, Volume 182, Issue 1, pp 149–163

What are the phenomena of physics?


DOI: 10.1007/s11229-009-9617-6

Cite this article as:
Falkenburg, B. Synthese (2011) 182: 149. doi:10.1007/s11229-009-9617-6


Depending on different positions in the debate on scientific realism, there are various accounts of the phenomena of physics. For scientific realists like Bogen and Woodward, phenomena are matters of fact in nature, i.e., the effects explained and predicted by physical theories. For empiricists like van Fraassen, the phenomena of physics are the appearances observed or perceived by sensory experience. Constructivists, however, regard the phenomena of physics as artificial structures generated by experimental and mathematical methods. My paper investigates the historical background of these different meanings of “phenomenon” in the traditions of physics and philosophy. In particular, I discuss Newton’s account of the phenomena and Bohr’s view of quantum phenomena, their relation to the philosophical discussion, and to data and evidence in current particle physics and quantum optics.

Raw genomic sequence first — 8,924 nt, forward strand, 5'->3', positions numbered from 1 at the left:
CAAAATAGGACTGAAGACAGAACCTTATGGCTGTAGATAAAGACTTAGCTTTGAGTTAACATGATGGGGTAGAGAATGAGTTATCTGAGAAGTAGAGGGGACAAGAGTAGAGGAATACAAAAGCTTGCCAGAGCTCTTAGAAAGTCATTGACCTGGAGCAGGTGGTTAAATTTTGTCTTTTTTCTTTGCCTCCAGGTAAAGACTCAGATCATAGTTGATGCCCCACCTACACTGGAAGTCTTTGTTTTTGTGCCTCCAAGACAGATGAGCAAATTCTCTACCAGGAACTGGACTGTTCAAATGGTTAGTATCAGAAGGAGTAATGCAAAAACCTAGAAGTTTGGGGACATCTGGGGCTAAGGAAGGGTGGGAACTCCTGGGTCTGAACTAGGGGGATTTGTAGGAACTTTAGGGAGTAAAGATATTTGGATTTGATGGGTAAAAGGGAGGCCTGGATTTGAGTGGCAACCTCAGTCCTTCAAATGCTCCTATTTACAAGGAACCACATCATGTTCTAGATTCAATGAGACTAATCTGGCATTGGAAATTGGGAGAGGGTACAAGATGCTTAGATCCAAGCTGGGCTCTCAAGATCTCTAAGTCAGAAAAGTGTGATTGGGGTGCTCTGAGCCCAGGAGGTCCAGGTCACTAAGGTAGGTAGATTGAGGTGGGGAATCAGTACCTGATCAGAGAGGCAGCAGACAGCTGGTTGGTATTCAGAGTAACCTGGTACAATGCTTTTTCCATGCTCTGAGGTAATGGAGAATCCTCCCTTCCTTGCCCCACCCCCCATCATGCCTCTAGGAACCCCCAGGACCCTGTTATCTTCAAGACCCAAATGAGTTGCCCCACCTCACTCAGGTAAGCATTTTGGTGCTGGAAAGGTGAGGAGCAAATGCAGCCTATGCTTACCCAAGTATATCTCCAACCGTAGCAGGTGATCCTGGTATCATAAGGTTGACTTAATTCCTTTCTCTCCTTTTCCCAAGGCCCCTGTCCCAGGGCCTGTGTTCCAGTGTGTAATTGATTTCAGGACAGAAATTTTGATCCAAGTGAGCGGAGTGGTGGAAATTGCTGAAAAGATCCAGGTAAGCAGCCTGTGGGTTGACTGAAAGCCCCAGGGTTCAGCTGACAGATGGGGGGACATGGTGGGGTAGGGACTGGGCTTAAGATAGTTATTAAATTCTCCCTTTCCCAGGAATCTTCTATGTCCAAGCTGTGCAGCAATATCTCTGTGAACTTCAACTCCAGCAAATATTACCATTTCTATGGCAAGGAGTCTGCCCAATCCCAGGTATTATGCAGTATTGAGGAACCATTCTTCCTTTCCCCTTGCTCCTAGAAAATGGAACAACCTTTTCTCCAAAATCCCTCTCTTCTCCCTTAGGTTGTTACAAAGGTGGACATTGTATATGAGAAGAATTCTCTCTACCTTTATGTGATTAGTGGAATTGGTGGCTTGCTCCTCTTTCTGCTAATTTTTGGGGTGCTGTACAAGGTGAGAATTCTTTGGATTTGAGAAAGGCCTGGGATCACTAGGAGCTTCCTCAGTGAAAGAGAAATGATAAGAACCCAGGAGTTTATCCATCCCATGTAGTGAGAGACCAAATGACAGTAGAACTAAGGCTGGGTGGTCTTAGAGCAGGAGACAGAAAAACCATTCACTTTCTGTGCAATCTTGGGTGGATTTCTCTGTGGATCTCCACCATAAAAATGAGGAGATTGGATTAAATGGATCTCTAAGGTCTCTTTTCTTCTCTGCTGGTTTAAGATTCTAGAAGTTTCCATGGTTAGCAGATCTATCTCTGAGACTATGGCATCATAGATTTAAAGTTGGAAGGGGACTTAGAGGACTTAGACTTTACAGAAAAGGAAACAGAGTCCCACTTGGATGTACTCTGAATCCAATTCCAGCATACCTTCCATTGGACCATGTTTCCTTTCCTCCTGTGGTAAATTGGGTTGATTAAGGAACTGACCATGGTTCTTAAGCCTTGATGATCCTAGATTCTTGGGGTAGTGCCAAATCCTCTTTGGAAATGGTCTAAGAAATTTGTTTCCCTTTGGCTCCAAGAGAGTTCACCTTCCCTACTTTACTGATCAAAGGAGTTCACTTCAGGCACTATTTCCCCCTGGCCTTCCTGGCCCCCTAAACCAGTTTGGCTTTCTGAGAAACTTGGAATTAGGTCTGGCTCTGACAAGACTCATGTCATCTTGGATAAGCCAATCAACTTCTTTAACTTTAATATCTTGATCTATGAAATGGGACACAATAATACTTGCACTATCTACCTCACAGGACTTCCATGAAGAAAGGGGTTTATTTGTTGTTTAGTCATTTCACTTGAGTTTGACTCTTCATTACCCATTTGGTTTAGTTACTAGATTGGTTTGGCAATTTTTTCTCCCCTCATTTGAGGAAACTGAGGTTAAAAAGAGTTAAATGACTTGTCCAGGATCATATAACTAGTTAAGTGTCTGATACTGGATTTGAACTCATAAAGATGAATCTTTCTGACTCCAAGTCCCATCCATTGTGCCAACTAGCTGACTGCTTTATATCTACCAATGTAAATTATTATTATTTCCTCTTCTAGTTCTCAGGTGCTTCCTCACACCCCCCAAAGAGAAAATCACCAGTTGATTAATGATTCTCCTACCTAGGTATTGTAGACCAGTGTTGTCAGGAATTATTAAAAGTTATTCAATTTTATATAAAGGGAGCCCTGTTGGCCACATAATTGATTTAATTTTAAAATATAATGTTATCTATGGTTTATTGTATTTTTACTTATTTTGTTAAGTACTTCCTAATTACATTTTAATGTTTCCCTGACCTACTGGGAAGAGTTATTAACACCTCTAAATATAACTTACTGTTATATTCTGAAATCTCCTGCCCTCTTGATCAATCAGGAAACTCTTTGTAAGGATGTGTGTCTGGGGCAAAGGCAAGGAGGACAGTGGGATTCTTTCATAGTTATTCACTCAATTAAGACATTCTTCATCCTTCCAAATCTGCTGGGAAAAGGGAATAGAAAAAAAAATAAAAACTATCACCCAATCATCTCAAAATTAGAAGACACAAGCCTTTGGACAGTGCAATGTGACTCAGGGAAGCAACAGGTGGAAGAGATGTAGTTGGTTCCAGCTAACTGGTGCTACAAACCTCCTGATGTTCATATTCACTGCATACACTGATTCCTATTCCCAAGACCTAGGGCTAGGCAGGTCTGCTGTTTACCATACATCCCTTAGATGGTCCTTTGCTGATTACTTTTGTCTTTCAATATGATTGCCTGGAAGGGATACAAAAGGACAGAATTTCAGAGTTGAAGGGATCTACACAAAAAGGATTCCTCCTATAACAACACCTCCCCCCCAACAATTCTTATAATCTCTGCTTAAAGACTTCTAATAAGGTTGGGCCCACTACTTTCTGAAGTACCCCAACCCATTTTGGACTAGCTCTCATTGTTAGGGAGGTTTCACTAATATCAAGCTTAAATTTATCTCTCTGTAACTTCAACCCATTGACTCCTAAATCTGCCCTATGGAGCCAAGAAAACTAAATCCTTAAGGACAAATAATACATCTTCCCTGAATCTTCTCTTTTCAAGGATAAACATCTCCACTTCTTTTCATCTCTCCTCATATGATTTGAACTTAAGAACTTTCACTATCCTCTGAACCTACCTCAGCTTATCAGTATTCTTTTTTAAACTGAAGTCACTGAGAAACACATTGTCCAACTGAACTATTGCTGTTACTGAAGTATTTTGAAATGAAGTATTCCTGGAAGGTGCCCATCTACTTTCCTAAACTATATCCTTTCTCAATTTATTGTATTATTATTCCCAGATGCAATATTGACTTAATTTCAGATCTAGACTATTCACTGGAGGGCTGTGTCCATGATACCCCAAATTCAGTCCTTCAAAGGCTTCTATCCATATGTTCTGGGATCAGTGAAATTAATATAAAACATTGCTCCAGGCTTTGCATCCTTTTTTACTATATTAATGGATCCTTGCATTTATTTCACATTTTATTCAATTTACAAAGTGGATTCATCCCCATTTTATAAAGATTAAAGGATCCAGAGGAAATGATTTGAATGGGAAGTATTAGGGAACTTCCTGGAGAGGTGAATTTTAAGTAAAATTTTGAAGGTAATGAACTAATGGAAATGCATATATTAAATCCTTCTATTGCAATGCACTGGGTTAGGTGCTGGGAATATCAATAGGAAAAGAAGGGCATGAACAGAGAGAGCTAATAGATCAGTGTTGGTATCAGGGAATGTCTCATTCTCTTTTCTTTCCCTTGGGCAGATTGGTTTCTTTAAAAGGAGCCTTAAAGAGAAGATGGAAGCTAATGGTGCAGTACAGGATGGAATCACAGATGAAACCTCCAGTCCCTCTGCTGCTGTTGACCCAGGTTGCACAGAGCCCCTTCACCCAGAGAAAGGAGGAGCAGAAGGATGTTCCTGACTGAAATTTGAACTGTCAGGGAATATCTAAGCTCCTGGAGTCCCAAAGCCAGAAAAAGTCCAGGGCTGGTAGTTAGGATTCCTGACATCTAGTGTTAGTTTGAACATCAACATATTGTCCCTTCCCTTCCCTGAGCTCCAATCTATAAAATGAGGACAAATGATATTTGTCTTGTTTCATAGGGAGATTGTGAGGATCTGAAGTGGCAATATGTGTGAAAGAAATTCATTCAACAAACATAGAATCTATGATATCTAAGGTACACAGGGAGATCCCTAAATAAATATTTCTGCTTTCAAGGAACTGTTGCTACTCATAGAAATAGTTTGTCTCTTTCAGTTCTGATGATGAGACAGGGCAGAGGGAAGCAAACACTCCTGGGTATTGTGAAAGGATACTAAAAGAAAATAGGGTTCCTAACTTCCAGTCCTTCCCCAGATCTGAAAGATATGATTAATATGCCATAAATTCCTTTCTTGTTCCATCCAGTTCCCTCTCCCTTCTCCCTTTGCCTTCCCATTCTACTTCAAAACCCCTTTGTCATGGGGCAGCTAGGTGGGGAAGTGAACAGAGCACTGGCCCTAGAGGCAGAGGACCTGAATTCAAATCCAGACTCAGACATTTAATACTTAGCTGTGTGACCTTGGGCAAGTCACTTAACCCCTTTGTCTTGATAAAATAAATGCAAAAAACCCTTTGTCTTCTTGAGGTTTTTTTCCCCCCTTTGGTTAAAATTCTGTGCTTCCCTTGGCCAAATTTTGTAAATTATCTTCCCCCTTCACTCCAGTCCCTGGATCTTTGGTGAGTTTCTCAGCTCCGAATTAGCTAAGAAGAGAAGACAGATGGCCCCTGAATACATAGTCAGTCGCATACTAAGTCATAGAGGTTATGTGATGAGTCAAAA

Analytic-synthetic method Bohr Newton Phenomena Physics Scientific realism 

Copyright information

© Springer Science+Business Media B.V. 2009

Authors and Affiliations

  1. 1.Fakultaet 14, Institut fuer Philosophie und PolitikwissenschaftTechnische Universitaet DortmundDortmundGermany

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